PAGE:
He believes that he, like Wigforss, mistakenly got a check because he receives Social Security, from having worked in the U.S. before moving overseas.
‘At first, I thought it was a joke and then I went down to the bank and I said, ‘Do you have some way of verifying that this is legal?’ And the girl came back after five minutes and said, ‘It’s legal. You got the money.’
‘I didn’t ask for the money. I didn’t expect any money.
‘But as soon as I got it, I stuck it in the bank. You ain’t getting it back!’
He attributes the mistake to U.S. government incompetence.
‘Oh, complete stupidity. They’re just not doing their job properly,’ Shockley said.
‘But I’m not complaining totally because I was happy with the money!’
The IRS (pictured) has not put into place any provisions to stop the same mistake happening
Nearly $1.4 billion in stimulus checks were sent to dead Americans as well as those uneligible
The scale of the problem is unclear. Nearly $1.4 billion in stimulus checks were sent to dead Americans, and the IRS has confirmed to NPR that it has not put any changes in place to prevent it happening in the future.
A second stimulus check could be sent out before Christmas, and those that mistakenly received it in the spring will likely get it again.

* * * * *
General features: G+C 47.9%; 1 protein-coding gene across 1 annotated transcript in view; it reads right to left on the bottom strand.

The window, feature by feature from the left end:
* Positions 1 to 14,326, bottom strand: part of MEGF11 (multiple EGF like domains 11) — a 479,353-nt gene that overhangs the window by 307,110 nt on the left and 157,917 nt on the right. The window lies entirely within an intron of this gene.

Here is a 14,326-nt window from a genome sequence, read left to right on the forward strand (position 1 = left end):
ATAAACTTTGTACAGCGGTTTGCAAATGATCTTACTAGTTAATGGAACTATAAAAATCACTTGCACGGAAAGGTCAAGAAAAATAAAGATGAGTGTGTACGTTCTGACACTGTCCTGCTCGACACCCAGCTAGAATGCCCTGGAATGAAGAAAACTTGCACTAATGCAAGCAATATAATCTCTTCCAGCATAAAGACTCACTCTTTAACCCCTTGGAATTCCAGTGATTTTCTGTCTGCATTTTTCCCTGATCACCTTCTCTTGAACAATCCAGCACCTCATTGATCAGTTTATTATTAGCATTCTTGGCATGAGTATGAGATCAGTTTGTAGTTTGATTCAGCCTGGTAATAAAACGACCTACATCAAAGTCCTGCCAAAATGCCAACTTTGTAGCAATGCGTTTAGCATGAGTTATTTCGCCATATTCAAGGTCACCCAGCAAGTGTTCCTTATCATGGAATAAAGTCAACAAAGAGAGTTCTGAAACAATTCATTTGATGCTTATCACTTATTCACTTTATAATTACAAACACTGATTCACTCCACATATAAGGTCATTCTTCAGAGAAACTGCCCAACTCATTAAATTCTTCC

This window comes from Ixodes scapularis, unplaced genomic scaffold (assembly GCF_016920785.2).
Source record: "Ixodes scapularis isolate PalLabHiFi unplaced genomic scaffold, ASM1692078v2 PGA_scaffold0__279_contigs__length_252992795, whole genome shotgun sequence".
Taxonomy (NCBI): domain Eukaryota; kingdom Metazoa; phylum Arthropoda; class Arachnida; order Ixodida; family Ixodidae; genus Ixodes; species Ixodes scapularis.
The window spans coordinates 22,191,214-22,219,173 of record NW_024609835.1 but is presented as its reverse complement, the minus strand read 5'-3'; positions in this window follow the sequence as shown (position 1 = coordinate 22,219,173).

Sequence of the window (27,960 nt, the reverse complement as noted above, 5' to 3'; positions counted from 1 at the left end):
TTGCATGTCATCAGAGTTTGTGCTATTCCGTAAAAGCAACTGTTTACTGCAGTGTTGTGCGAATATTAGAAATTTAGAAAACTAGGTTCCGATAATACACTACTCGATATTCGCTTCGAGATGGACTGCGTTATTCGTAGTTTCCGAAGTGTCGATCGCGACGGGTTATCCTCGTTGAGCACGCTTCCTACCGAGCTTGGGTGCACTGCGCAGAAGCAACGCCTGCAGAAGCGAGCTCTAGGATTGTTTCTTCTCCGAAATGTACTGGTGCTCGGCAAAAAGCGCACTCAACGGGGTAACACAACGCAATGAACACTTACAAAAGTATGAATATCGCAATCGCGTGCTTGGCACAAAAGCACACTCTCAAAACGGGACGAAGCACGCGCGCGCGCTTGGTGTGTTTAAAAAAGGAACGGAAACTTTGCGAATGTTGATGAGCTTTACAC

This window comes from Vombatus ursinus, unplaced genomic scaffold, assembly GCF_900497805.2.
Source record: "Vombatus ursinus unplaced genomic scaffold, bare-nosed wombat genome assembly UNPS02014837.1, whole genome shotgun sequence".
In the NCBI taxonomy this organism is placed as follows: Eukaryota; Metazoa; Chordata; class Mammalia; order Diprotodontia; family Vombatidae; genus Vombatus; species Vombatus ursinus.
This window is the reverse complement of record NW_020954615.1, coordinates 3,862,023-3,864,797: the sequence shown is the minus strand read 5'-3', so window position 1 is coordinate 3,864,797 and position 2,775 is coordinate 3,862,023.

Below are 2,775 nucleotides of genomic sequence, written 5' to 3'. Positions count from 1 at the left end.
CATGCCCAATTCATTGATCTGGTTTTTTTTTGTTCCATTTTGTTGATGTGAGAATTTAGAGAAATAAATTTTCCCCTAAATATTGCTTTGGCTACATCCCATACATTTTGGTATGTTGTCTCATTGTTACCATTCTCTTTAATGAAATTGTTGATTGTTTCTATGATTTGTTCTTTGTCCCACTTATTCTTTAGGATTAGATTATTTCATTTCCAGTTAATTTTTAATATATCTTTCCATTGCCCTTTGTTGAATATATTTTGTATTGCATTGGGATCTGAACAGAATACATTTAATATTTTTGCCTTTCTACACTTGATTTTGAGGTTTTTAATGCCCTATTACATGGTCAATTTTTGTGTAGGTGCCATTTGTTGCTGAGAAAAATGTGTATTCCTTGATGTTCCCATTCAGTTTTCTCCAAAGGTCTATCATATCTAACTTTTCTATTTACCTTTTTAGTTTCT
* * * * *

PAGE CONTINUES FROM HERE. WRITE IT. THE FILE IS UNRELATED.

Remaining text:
One company which assists with U.S. tax preparation for those living abroad, Sprintax, said that they have clients from about 150 countries who mistakenly received stimulus checks.
The most common countries were India, China, South Korea, Vietnam and the United Kingdom, as well as numerous nations in Latin America, said Enda Kelleher, a vice president at the company.
‘I think the poor folks in the IRS don’t have the bandwidth to go chasing this, but it would be great if they did, because I believe that there’s millions of dollars that have gone to people that weren’t entitled to it, or they’re certainly not the intended recipients.’
He added: ‘It’s awful when we hear of millions of dollars going into the wrong hands, but it was probably within a somewhat acceptable threshold of error or margin of error.’
Those eligible for the stimulus check are also likely able to apply for unemployment, if they have lost their jobs due to the pandemic.
The Coronavirus Aid, Relief, and Economic Security (CARES) Act, signed into law on March 27, expands states’ ability to provide unemployment insurance for many workers impacted by the COVID-19 pandemic, including for workers who are not ordinarily eligible for unemployment benefits.
The amount paid depends on how much an individual has earned over the previous 52 weeks.
An additional $600 a week was paid, until the end of July.
In August there was no additional funding, but from September an additional $300 a week has been paid.
A study from The Century Foundation in mid November found 12 million people will lose their federal and state unemployment benefits on December 26 unless another stimulus bill is passed.
President-elect Joe Biden has already released his economic recovery plan, but he does not take office until January 20.